In chapter two, the authors begin their exegetical treatment of various biblical texts dealing with commission. In this examination they critique other views that take certain passages as paradigmatic for our understanding of the church’s mission, which certain other authors have taken above all others and unnaturally limited the mission. Putting it all together with questions of who, why, what, where, how, when and to whom? (p.. 59), DeYoung and Gilbert show how we must ask these important questions of biblical texts in order to understand exactly what the mission is.

Understanding Our Categories

Section two begins with chapter three showing how the topics of creation, fall, redemption, and consummation  relate to mission. Chapter four highlights how those who take either a too "narrow" or too "wide" consideration of Gospel, have muddied the understanding of mission (p.93) through either dilution or reduction (p.111). Chapter five discusses how the kingdom of God relates to mission. Periodically, DeYoung and Gilbert summarize their argument combining their various examinations. Here they summarize what they examined in this section by saying that the kingdom of God is "God's redemptive reign, in the person of his Son, Jesus Messiah, which has broken into the present evil age and is now visible in the church" (p. 127).  They explain how the kingdom will be finally and fully established, and how one gets into the kingdom. Section two concludes with an discussion of social justice, dealing with various passages that touch on loving one's neighbour, sin, responsibility, justice, kindness, humility, generosity, and faith shown through works. Always applying what is discussed, chapter seven ties all these complexities of determining a biblical theology of wealth, poverty, and material possession to what the authors admit they have yet to specifically define in "social justice" to such obvious yet political incorrect moral obligations of proximity priority (p. 183). Chapter eight concludes with a discussion of the New Heavens and the New Earth with the "cultural Mandate" (p. 208). The terms of reference are brilliant in any discussion of continuity/discontinuity.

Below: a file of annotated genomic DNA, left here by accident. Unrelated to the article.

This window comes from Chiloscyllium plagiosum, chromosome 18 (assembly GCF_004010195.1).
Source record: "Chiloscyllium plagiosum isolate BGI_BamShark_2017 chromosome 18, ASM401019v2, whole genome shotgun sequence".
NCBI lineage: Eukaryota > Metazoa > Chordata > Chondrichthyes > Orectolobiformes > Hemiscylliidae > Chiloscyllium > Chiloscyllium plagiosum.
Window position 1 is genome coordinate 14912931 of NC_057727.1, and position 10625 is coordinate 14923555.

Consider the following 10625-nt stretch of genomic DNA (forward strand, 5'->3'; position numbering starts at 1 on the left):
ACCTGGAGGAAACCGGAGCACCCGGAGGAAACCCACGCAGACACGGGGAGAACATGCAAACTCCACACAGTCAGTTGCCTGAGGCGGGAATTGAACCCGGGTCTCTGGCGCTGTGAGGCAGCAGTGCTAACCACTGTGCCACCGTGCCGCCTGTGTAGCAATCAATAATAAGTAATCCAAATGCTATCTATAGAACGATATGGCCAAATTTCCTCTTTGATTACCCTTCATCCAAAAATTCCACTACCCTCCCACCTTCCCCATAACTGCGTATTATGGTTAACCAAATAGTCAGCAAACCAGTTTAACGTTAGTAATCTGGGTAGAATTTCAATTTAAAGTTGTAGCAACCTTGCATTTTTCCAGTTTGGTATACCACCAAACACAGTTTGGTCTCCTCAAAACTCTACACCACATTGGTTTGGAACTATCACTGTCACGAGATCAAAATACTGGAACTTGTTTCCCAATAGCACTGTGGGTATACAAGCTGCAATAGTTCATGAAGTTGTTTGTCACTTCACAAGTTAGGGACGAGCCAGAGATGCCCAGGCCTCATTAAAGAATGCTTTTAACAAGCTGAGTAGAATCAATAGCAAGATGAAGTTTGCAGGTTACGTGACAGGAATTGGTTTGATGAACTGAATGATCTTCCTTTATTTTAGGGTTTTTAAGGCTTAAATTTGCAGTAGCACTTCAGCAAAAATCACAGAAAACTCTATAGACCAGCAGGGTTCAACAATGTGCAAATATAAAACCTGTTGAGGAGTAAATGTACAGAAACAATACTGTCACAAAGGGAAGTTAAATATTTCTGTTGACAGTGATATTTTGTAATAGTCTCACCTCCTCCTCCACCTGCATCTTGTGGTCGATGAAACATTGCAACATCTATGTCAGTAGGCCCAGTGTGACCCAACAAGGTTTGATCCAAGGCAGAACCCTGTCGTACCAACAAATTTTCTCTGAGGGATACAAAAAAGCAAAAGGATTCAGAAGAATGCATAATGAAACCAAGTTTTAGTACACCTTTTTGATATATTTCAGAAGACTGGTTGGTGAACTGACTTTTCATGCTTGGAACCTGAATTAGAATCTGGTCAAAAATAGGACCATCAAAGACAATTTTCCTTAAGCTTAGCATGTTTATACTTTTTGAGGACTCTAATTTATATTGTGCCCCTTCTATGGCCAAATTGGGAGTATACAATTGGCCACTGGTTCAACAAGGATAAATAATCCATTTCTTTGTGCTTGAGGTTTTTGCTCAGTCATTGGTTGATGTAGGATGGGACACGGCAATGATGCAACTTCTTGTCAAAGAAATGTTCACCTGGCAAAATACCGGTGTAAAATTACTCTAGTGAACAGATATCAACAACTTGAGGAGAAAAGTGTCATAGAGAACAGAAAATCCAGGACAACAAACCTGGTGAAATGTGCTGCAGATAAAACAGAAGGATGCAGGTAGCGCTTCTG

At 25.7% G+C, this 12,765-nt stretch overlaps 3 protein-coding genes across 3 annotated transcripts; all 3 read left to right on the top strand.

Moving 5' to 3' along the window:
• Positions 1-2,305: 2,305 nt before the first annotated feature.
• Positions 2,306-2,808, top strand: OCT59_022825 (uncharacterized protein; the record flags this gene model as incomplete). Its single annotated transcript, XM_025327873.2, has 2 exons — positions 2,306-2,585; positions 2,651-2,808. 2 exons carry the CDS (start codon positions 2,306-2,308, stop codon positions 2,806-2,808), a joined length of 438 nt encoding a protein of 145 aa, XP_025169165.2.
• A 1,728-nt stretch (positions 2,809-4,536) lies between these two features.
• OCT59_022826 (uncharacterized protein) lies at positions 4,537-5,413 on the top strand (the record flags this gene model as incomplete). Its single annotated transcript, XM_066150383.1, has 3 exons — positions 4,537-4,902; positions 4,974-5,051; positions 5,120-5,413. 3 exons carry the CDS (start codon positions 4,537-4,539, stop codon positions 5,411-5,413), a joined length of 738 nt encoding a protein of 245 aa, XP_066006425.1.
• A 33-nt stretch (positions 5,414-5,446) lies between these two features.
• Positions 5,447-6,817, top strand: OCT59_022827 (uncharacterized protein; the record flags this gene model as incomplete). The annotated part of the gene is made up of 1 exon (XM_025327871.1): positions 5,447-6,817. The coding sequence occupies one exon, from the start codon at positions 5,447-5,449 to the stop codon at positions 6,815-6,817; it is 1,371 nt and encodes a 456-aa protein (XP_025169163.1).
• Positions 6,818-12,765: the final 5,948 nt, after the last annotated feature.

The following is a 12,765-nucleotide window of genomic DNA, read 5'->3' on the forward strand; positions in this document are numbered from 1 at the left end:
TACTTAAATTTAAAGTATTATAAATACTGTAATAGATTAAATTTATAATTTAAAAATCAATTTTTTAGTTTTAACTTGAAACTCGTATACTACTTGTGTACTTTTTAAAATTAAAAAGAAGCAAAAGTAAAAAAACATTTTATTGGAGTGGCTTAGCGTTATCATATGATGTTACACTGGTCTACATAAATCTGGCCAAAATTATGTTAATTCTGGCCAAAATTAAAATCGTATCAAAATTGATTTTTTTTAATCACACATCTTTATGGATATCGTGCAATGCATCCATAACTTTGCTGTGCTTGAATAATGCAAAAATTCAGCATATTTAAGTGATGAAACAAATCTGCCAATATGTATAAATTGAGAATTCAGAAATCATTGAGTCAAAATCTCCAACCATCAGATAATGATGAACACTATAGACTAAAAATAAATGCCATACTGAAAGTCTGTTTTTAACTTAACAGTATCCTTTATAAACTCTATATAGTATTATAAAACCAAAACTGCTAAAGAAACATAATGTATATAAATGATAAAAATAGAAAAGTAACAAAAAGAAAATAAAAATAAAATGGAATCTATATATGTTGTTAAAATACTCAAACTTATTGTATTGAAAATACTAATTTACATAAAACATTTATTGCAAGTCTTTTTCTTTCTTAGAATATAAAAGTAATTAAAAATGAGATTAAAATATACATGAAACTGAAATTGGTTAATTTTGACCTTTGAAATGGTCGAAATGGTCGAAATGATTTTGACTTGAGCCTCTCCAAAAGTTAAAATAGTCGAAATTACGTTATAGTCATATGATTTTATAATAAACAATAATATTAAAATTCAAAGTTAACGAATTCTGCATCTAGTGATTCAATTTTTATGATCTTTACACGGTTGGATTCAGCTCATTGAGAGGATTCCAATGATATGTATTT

Understanding What We Do and Why We Do It

Part three sums up the book as the authors helpfully discuss important distinctions such as duties of individual Christians versus duties of the institutional church looking at why and how we do good.  What then is our responsibility? DeYoung and Gilbert present a quote from Gilbert J. Gresham Machen:

"The responsibility of the church in the new age is the same as its responsibility in every age. It is to testify that this world is lost in sin; that the span of human life—no, all the length of human history—is an infinitesimal island in the awful depths of eternity; that there is a mysterious, holy, living God, Creator of all, Upholder of all, infinitely beyond all; that he has revealed himself to us in his Word and offered us communion with himself through Jesus Christ the Lord; that there is no other salvation, for individuals or for nations, save this, but that this salvation is full and free, and that whoever possesses it has for himself and for all others to whom he may be the instrument of bringing it a treasure compared with which all the kingdoms of the earth—no, all the wonders of the starry heavens—are as the dust of the street. An unpopular message it is—an impractical message, we are told. But it is the message of the Christian church. Neglect it, and you will have destruction; heed it, and you will have life." (p.248). 

DeYoung and Gilbert follow-up Machen's quote with these words: "It is not the church’s responsibility to right every wrong or to meet every need, though we have biblical motivation to do some of both. It is our responsibility, however—our unique mission and plain priority—that this unpopular, impractical gospel message gets told, that neighbors and nations may know that Jesus is the Christ, the Son of God, and that by believing, they may have life in his name." (p. 249).

This summary and the epilogue are worth the price of the book itself. When the "floodgates open" in a dialogue between a seasoned Pastor and typical "missional" concerns, DeYoung and Gilbert effectively wrap up their previous theological considerations in helpful pastoral concerns. If all this was not helpful enough, the general and scriptural index enable this work to be a reference that will bode well in any consideration of mission.

Kevin DeYoung and Greg Gilbert provide a careful, practical, biblical exegetical treatment of social justice, peace and the great commission in a consideration of what is the mission of the church.

*A copy of this book has been graciously provided by Crossway to enable this review.

Tuesday, October 25, 2011

Parents, Discipline Your Children - Tim Conway

Whoever spares the rod hates his son, but he who loves him is diligent to discipline him. - Proverbs 13:24

Monday, October 24, 2011

Greg Koukl - Nonsensical Distractions